Children of the Midwood community would normally be laughing and playing in Kolbert Playground in Brooklyn on a beautiful Sunday summer morning.
But playgrounds remain off-limits and locked on Sunday as the administration decides whether the allow those areas to be carefully reopened in what appears to be the tail end of the COVID-19 crisis in New York City.
Elected officials gathered in front of Kolbert Playground on Avenue L and East 17th Street on Sunday morning to ask Mayor Bill de Blasio to finally unchain the gates as a “safer alternative to children playing in the busy streets.”
Residents throughout the city have expressed support for reopening the playgrounds as children have been locked indoors for nearly three months and have been playing together on busy streets, building stoops, and sometimes in the busy streets.
Families joined the elected officials in calling on the mayor to reopen the parks, saying children have already been playing together and “do not socially distance themselves with their playmates anyway.”
The mayor has been cautious in reopening, fearing that racing forward with the complete reopening of all facilities and playgrounds might trigger a relapse that might set back efforts to curb the spread of COVID-19 that has killed 16,000 people in New York City alone since February.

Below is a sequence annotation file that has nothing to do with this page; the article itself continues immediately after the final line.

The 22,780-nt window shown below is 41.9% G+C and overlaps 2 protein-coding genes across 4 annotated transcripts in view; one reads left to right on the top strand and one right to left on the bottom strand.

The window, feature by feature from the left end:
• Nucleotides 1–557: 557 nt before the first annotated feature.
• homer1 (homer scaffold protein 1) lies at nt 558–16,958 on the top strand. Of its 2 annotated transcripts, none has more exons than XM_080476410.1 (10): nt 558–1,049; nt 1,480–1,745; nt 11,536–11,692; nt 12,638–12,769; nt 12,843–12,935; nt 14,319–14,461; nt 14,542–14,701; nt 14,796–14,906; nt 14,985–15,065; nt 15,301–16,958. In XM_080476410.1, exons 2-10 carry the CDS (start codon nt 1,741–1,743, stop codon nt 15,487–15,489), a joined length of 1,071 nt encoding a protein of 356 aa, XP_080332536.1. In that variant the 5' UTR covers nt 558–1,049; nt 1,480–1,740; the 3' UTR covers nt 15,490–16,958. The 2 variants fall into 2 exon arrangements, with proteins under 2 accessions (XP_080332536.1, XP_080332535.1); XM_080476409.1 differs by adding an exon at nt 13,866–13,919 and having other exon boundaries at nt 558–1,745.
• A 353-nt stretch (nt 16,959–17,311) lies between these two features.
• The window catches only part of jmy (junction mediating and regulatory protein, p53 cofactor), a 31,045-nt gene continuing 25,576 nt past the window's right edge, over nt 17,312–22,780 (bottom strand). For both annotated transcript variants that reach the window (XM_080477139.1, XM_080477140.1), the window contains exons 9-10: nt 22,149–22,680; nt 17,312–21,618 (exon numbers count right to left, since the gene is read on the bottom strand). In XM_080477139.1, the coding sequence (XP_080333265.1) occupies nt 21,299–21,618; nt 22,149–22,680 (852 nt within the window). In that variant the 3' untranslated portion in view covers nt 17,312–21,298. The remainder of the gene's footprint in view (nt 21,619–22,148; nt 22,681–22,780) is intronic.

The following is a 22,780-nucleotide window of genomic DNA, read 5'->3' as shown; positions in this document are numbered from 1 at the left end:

This was the third protest of this kind, two others were held in Williamsburg, organized by radio personality Heshy Tischler. Those protests saw children covering more than two miles marching behind police cars calling on the city to open their parks, but also to reopen sleep-away camps that the Governor continues to deny access saying it would endanger too many children and adults.
Councilman Kalman Yeger appealed to the mayor to reopen the playgrounds because “children are already playing on our streets and are not social distancing — they are playing already in more dangerous conditions.”
“We’ve stood together arm and arm to beg the mayor to reopen our parks, and now more than ever, it’s become clear as to why that is important,” Yeger said. “Not just what you see around us, all these children who don’t have a place to be, who are standing outside the parks in this filthy dirt on the side playing just so they can get the fresh air they need and being the closest they can get to in a park.”
Yeger pointed out that “not every neighborhood has a Prospect Park that is open, or 14th Avenue and 86th Street which is wide open where people are going in and partying and it’s beautiful. This park has a gate and a lock on it and its been like this for more than 90 days and that’s an outrage.”
“We live in a cement city and the children have no place to go,” Yeger sighed. “Maybe if every single park were shuttered, maybe we wouldn’t have a right to complain. There is a double standard, we are supposed to be living in the fairest city in the world — why are some parks open and some not?”
State Senator Simcha Felder said, “This is not a situation where if you close the playgrounds that children are staying in their homes.”
“They are playing outdoors and they are playing in places that are not safe,” Felder added. “Mr. Mayor, open the playgrounds. I want to thank all the families that have gathered this is representative of all families in New York City, and that’s all we are asking for — it’s a reasonable request.”